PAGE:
If Poynter Online director Julie Moos is correct, I’m a plagiarist.
I sometimes use others’ words in this column. While attributing the words and ideas to the original writers, I don’t always put their words inside quote marks. That’s not good enough for Moos.
It was his failure to maintain that level of attribution purity that drove out veteran aggregator Jim Romenesko from the Poynter website. He always told us where he got his material but he sometimes used those sources’ language without direct quotes.
That was insufficient attribution, Moos said in an online criticism. It was Cronus devouring his children online. Embarrassed, Romenesko walked. Too bad. He pulled together a valuable daily report on the news industry from myriad sources, all of whom he identified.
Others at Poynter, an in-service training center for journalists with a strong program in practical ethics, are producing what used to be his column. Since then, he has recreated his blog as jromenesko.com.
Sillier than his public humiliation was holding Romenesko to the same standard as reporters. Romenesko did little if any original reporting. One might even venture that he wasn’t offering himself as a journalist. As with so many aggregator sites — Huffington Post, Daily Beast, etc. — he offered bites of others’ reporting.
So do I, especially in my Curmudgeon Notes. I tell you my sources because they give what I write its authority. I tell you because attribution is one of the essential ethical standards of my trade. I don’t put everything quoted in quote marks because there often are quotes within the works. Quote/subquote/subsubquote can leave a reader wondering who said what. I use direct quotes when that level of attribution is vital. If I err, mea culpa. It’s accidental or carelessness.
I began collecting stories alleging plagiarism weeks ago. Recently, it came close to home. Former Cincinnati Post cartoonist Jeff Stahler quit The Columbus Dispatch after critics said three of his cartoons were too similar to New Yorker cartoons.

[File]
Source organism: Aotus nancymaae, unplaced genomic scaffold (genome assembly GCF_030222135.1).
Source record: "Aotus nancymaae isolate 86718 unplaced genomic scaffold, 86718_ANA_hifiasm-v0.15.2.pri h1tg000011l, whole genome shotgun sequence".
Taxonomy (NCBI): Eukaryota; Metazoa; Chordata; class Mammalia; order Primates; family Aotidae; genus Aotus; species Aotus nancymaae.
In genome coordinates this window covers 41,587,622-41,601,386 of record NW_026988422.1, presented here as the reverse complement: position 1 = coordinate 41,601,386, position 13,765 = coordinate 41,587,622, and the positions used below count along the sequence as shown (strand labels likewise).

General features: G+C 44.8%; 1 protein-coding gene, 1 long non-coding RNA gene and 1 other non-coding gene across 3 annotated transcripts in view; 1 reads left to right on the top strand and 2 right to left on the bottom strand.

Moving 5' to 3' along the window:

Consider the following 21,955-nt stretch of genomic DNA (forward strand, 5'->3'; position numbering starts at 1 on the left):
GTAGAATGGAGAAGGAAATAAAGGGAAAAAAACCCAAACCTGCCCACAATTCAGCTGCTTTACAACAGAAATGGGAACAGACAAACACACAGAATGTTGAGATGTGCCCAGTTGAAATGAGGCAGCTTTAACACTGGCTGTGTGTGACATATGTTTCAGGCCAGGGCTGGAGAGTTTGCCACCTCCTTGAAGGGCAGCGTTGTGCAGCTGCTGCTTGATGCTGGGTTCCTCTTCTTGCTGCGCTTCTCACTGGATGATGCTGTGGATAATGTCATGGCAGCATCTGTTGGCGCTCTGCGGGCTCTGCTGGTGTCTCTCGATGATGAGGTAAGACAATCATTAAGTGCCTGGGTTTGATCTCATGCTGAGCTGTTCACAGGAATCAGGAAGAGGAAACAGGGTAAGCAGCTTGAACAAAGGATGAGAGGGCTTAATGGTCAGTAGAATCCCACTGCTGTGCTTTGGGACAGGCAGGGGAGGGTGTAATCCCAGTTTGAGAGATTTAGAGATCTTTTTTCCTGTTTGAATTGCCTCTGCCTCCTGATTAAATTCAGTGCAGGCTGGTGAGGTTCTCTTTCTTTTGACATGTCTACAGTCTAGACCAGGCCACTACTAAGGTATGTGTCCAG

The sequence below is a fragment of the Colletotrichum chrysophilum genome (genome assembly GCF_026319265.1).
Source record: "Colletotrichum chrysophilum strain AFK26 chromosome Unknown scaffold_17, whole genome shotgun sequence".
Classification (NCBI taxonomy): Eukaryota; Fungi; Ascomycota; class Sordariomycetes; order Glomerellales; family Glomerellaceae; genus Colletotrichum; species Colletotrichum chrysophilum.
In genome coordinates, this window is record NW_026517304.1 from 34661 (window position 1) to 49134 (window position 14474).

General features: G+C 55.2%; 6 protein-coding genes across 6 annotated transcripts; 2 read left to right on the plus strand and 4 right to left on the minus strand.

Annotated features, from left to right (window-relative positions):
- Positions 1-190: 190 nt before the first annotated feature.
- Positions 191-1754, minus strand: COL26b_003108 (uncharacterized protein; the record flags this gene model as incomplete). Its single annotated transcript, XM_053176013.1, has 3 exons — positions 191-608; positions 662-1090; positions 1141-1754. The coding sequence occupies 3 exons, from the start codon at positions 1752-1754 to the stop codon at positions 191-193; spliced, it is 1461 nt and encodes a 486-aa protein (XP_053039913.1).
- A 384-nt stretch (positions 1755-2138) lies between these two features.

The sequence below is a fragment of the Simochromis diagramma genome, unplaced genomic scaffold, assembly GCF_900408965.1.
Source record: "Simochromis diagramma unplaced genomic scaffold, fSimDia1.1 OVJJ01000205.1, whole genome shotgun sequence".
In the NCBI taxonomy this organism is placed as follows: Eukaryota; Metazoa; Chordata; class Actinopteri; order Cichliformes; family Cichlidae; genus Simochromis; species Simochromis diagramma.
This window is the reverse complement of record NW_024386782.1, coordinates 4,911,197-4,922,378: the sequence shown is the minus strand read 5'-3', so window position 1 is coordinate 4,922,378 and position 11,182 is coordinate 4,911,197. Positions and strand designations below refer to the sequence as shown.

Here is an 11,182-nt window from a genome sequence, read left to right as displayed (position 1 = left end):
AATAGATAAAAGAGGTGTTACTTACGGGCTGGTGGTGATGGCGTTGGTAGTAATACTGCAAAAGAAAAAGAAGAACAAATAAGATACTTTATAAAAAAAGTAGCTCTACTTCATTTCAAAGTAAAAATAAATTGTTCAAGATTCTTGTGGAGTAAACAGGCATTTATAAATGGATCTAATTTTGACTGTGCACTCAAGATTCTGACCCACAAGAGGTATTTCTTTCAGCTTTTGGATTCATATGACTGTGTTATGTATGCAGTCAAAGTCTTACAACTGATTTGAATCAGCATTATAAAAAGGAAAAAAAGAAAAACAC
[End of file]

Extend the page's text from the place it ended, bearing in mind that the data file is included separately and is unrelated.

Before that, Poynter’s Steve Myers reported that humorist Andy Borowitz asked why a Stahler cartoon was so similar to a fake headline he had written a few days before. Responding to that query, Dispatch editor Marrison said, ‘It appears to be a coincidence.’ Stahler told The Daily Cartoonist that the similarity with his cartoon Monday also was a coincidence.”
Poynter’s Myers continued, Syndicated cartoonist Chip Bok told Poynter.org that he thought a heavy workload could be to blame, saying, “Jeff doesn’t seem like the kind of guy to me who would deliberately plagiarize a cartoon.” New Yorker Cartoon Editor Robert Mankoff told The Washington Post’s Michael Cavna, “My guess is Stahler came up with the idea completely independently … I see things like this every week with different cartoonists.”
Myers added, “Tulsa cartoonist David Simpson resigned after being accused of plagiarism. That, too, was revealed by The Daily Cartoonist’s Alan Gardner; he says the same person raised questions about Stahler’s work and Simpson’s.”
By the time Myers wrote that, The Daily Cartoonist complained about “the most blatant plagiarism example I’ve ever seen,” in which Urban Tulsa Weekly’s David Simpson redrew a cartoon from the late Jeff MacNelly. Simpson has resigned his position with Urban Tulsa Weekly. Poynter says Simpson lost his job at The Tulsa World in 2005 for plagiarism.
Most accusations of plagiarism involve reporting, and online sites aren't immune. Take this recent example from Poynter:
“Reporter Kendra Marr resigned . . . after New York Times writer Susan Stellin alerted Politico editors to similarities between her transportation policy story published Sept. 26 and Marr’s story published Oct. 10 . . . Poynter said Politico editors discovered incidents in which ‘specific turns of phrase or passages … bore close resemblance to work published elsewhere. Others involved similarities in the way stories were organized to present their findings’.”